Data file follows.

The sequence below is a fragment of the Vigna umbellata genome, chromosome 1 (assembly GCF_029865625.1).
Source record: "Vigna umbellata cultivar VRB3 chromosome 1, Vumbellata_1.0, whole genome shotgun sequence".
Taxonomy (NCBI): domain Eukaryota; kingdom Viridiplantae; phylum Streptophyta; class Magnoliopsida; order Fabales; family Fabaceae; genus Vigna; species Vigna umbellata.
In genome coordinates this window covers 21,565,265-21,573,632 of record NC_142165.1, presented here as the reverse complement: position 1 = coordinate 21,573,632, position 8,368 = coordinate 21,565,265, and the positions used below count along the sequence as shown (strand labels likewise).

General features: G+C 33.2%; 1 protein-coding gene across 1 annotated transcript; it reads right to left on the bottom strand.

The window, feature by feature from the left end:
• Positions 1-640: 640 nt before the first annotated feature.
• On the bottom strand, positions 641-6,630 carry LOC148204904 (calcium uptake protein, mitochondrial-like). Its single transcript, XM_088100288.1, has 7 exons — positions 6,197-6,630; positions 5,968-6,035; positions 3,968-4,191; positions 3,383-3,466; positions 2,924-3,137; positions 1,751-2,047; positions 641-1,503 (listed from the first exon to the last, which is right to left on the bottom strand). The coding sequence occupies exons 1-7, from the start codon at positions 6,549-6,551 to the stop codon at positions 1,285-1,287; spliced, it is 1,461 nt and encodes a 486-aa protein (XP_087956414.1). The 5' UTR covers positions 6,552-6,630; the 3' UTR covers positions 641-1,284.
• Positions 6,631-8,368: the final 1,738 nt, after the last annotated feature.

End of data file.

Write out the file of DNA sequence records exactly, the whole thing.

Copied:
The sequence below is a fragment of the Vigna umbellata genome, chromosome 1 (assembly GCF_029865625.1).
Source record: "Vigna umbellata cultivar VRB3 chromosome 1, Vumbellata_1.0, whole genome shotgun sequence".
Taxonomy (NCBI): domain Eukaryota; kingdom Viridiplantae; phylum Streptophyta; class Magnoliopsida; order Fabales; family Fabaceae; genus Vigna; species Vigna umbellata.
In genome coordinates this window covers 21,565,265-21,573,632 of record NC_142165.1, presented here as the reverse complement: position 1 = coordinate 21,573,632, position 8,368 = coordinate 21,565,265, and the positions used below count along the sequence as shown (strand labels likewise).

General features: G+C 33.2%; 1 protein-coding gene across 1 annotated transcript; it reads right to left on the bottom strand.

The window, feature by feature from the left end:
• Positions 1-640: 640 nt before the first annotated feature.
• On the bottom strand, positions 641-6,630 carry LOC148204904 (calcium uptake protein, mitochondrial-like). Its single transcript, XM_088100288.1, has 7 exons — positions 6,197-6,630; positions 5,968-6,035; positions 3,968-4,191; positions 3,383-3,466; positions 2,924-3,137; positions 1,751-2,047; positions 641-1,503 (listed from the first exon to the last, which is right to left on the bottom strand). The coding sequence occupies exons 1-7, from the start codon at positions 6,549-6,551 to the stop codon at positions 1,285-1,287; spliced, it is 1,461 nt and encodes a 486-aa protein (XP_087956414.1). The 5' UTR covers positions 6,552-6,630; the 3' UTR covers positions 641-1,284.
• Positions 6,631-8,368: the final 1,738 nt, after the last annotated feature.